By Tamas Mondovics
In the wake of its summer basketball season, i9 Sports, a Tampa-based youth sports league is gearing up for its fall season of T-ball, flag football and soccer.
With more than 500,000 members and 275 locations in 26 states in team sports for boys and girls ages 3-14, i9 Sports continues to get the attention of parents who are drawn to the organization’s passion for youth sports and a desire to create a fun-alternative to other youth sports leagues.
“Our organization is all about helping kids succeed through sports in a positive environment where kids gain self esteem in an environment that is always positive.” said program director Chris Deitrich, who has been with the organization for the past eight years and recently joined i9 Sports Hillsborough County.
Deitrich, said the program continues its routine of same-day practice and game, where everyone is a winner.
“Besides safety being our No.1 item on the list for our kids, we truly provide a stress free environment to our athletes with the focus on enjoying the sport instead of being pressured to win at all cost,” Dietrich said.
A recent local youth sports survey, commissioned by the nonprofit arm of i9 Sports, claims that kids crave more fun in youth sports said that 84 percent of children surveyed say they quit or wanted to quit a youth sports team, mostly because “it wasn’t any fun.”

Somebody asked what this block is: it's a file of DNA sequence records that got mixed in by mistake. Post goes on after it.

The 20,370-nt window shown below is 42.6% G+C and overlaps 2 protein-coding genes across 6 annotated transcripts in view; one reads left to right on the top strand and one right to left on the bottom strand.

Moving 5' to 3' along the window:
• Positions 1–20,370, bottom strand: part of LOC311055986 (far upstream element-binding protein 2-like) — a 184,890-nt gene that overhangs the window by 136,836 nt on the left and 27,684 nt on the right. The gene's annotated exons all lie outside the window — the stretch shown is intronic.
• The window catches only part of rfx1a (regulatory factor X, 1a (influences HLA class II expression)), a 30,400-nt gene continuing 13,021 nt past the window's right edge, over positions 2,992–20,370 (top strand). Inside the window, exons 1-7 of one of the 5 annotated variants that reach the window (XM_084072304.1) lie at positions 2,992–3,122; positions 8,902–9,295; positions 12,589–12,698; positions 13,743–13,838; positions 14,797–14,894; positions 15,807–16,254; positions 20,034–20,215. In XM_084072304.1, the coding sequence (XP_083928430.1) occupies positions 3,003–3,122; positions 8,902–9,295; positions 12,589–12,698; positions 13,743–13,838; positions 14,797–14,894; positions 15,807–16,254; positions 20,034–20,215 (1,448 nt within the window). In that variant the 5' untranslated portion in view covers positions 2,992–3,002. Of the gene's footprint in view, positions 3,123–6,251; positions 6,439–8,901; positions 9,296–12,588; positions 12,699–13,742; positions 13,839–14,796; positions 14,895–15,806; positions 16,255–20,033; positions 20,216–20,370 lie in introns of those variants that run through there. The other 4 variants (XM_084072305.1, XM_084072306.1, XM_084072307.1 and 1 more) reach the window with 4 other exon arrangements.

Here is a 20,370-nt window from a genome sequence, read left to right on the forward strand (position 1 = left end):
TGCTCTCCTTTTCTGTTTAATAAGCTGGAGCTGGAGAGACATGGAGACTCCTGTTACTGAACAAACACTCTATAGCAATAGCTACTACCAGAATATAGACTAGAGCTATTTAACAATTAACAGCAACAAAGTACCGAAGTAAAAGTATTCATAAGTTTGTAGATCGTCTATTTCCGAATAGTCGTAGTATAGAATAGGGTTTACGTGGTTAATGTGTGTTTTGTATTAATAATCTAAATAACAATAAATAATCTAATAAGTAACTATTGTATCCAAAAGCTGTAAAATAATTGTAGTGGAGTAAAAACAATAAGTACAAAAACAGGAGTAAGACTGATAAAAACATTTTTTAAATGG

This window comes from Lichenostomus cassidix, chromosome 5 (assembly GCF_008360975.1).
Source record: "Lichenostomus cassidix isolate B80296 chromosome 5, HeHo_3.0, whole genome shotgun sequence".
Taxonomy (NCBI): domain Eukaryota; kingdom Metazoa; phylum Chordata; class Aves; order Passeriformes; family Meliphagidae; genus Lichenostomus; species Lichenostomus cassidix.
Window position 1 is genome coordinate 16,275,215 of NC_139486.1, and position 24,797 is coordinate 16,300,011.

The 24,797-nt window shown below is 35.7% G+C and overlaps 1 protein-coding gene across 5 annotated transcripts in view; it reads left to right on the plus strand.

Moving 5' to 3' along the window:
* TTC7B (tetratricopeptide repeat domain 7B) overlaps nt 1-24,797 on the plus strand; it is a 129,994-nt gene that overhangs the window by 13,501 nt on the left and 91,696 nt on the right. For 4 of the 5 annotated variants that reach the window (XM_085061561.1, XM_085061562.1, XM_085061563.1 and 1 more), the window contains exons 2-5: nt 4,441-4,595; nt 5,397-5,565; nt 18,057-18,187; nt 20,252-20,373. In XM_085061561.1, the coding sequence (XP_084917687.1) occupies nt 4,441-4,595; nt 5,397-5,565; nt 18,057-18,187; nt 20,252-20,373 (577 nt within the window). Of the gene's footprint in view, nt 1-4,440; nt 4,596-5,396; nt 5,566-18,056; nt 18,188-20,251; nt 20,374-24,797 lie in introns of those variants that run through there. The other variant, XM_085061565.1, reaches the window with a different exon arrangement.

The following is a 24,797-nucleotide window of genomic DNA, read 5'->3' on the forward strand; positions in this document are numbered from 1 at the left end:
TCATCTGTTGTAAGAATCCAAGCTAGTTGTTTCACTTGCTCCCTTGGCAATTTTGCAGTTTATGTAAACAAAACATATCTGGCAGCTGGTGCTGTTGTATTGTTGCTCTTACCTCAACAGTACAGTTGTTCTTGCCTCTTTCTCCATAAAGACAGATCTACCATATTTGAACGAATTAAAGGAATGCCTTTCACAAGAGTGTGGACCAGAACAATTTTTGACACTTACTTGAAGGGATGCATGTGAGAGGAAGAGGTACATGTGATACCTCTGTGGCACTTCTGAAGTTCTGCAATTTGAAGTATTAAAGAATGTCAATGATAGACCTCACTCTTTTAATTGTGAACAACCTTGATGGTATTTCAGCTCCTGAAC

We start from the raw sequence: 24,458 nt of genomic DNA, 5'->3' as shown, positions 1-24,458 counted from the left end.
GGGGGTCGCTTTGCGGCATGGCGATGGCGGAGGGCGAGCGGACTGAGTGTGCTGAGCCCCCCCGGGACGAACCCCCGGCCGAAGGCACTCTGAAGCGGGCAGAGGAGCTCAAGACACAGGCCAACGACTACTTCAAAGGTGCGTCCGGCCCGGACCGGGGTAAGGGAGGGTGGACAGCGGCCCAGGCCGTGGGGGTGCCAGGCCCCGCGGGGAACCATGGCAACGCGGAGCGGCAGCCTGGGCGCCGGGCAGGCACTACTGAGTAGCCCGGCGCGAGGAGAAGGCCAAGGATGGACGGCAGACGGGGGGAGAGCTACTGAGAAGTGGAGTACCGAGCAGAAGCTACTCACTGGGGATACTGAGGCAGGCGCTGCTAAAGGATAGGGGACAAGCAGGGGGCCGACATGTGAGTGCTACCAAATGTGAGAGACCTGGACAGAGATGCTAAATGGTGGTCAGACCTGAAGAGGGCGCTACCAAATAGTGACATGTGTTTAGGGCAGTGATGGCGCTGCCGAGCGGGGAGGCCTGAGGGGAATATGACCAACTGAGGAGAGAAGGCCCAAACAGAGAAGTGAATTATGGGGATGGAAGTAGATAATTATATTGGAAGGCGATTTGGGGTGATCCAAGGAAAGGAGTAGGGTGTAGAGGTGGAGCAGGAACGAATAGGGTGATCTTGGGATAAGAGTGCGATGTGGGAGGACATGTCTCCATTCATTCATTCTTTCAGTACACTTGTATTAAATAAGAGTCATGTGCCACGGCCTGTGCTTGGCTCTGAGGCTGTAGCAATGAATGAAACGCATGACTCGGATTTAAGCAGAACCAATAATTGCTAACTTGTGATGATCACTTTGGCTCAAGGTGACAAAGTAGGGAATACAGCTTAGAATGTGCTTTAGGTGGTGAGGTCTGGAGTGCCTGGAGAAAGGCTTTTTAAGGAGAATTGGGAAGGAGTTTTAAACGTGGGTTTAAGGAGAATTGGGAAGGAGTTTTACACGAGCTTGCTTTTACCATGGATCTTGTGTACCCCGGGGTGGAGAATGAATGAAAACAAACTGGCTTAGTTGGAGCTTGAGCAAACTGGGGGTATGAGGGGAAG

The report also mentioned that more than a third of children surveyed wished adults were not watching their games because they yell too much, make them nervous and put pressure on them to win and that 42 percent of the children said they would rather play video games than sports, mostly because video games are more fun.
Also noted in the survey is the affects of what often happens off the field, such as physical fights between players, 59 percent have seen a verbal fight or abuse, also known as name calling between players, while 36 percent have witnessed a verbal fight between parents.
“This survey clearly shows that America needs to reevaluate youth sports which have become too cut throat and competitive and not much fun,” said i9 Sports COO and President Brian Sanders.
Commenting on the results, i9 Sports marketing representative Graham Chapman said that the survey included 300 respondents -160 male and 140 female (ages 8-14) – and that participants had no affiliation with i9 Sports.
“We just wanted to get a better idea of the unique pressure our athletes are going through and to inform our parents of how the current situation on our fields and our courts,” Chapman said.
I9 Sports Hillsborough County is currently taking registrations for fall flag football, soccer and T-Ball throughout the county.
For more information about i9 Sports Hillsborough County, please visit www.i9sports.com.